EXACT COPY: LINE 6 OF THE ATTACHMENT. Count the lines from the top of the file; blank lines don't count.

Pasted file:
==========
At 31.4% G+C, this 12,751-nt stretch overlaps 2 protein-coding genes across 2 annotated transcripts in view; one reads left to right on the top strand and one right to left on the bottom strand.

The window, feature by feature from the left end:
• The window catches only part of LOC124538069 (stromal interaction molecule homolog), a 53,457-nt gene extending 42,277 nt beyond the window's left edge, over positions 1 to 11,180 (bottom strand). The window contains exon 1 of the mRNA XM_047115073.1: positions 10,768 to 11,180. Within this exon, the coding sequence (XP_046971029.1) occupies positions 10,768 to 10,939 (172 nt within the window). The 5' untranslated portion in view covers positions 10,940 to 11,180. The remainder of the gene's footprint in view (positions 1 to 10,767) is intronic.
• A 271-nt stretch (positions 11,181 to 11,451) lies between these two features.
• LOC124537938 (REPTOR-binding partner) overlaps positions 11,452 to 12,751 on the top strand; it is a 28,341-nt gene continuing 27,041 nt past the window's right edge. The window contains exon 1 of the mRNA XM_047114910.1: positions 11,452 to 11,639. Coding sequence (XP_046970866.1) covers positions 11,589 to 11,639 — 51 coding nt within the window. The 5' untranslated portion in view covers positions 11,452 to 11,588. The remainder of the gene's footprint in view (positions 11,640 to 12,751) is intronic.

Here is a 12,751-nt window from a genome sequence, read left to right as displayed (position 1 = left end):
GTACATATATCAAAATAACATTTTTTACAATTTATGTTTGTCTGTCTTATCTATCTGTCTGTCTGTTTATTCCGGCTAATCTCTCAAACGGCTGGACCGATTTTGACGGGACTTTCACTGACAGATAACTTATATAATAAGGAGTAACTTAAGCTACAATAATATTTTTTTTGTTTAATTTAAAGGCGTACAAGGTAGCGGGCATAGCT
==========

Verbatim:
Here is a 12,751-nt window from a genome sequence, read left to right as displayed (position 1 = left end):